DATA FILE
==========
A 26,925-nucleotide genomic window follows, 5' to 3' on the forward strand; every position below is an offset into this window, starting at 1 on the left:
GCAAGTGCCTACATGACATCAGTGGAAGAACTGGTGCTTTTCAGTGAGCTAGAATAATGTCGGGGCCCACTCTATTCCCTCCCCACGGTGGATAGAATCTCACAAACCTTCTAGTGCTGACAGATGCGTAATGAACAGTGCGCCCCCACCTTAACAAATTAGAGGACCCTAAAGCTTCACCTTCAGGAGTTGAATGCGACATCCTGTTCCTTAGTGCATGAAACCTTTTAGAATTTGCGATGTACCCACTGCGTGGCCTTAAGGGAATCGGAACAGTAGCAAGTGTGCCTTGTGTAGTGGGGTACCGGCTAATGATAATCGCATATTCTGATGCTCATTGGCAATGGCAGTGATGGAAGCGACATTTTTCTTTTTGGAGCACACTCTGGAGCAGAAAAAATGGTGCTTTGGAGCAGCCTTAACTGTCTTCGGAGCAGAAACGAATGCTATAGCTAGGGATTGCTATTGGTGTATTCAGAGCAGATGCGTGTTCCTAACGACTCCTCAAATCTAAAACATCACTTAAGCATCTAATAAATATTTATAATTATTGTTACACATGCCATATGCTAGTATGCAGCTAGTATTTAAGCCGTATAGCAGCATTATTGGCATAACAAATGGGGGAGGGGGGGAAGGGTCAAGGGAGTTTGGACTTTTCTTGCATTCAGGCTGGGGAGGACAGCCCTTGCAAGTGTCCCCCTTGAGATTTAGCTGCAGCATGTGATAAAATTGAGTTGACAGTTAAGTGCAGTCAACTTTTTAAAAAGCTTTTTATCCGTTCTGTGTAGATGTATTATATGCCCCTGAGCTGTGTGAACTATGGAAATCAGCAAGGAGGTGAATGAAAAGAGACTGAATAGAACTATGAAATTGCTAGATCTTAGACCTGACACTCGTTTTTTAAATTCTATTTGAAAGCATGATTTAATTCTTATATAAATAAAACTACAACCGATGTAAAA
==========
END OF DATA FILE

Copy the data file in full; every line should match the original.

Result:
A 26,925-nucleotide genomic window follows, 5' to 3' on the forward strand; every position below is an offset into this window, starting at 1 on the left:
GCAAGTGCCTACATGACATCAGTGGAAGAACTGGTGCTTTTCAGTGAGCTAGAATAATGTCGGGGCCCACTCTATTCCCTCCCCACGGTGGATAGAATCTCACAAACCTTCTAGTGCTGACAGATGCGTAATGAACAGTGCGCCCCCACCTTAACAAATTAGAGGACCCTAAAGCTTCACCTTCAGGAGTTGAATGCGACATCCTGTTCCTTAGTGCATGAAACCTTTTAGAATTTGCGATGTACCCACTGCGTGGCCTTAAGGGAATCGGAACAGTAGCAAGTGTGCCTTGTGTAGTGGGGTACCGGCTAATGATAATCGCATATTCTGATGCTCATTGGCAATGGCAGTGATGGAAGCGACATTTTTCTTTTTGGAGCACACTCTGGAGCAGAAAAAATGGTGCTTTGGAGCAGCCTTAACTGTCTTCGGAGCAGAAACGAATGCTATAGCTAGGGATTGCTATTGGTGTATTCAGAGCAGATGCGTGTTCCTAACGACTCCTCAAATCTAAAACATCACTTAAGCATCTAATAAATATTTATAATTATTGTTACACATGCCATATGCTAGTATGCAGCTAGTATTTAAGCCGTATAGCAGCATTATTGGCATAACAAATGGGGGAGGGGGGGAAGGGTCAAGGGAGTTTGGACTTTTCTTGCATTCAGGCTGGGGAGGACAGCCCTTGCAAGTGTCCCCCTTGAGATTTAGCTGCAGCATGTGATAAAATTGAGTTGACAGTTAAGTGCAGTCAACTTTTTAAAAAGCTTTTTATCCGTTCTGTGTAGATGTATTATATGCCCCTGAGCTGTGTGAACTATGGAAATCAGCAAGGAGGTGAATGAAAAGAGACTGAATAGAACTATGAAATTGCTAGATCTTAGACCTGACACTCGTTTTTTAAATTCTATTTGAAAGCATGATTTAATTCTTATATAAATAAAACTACAACCGATGTAAAA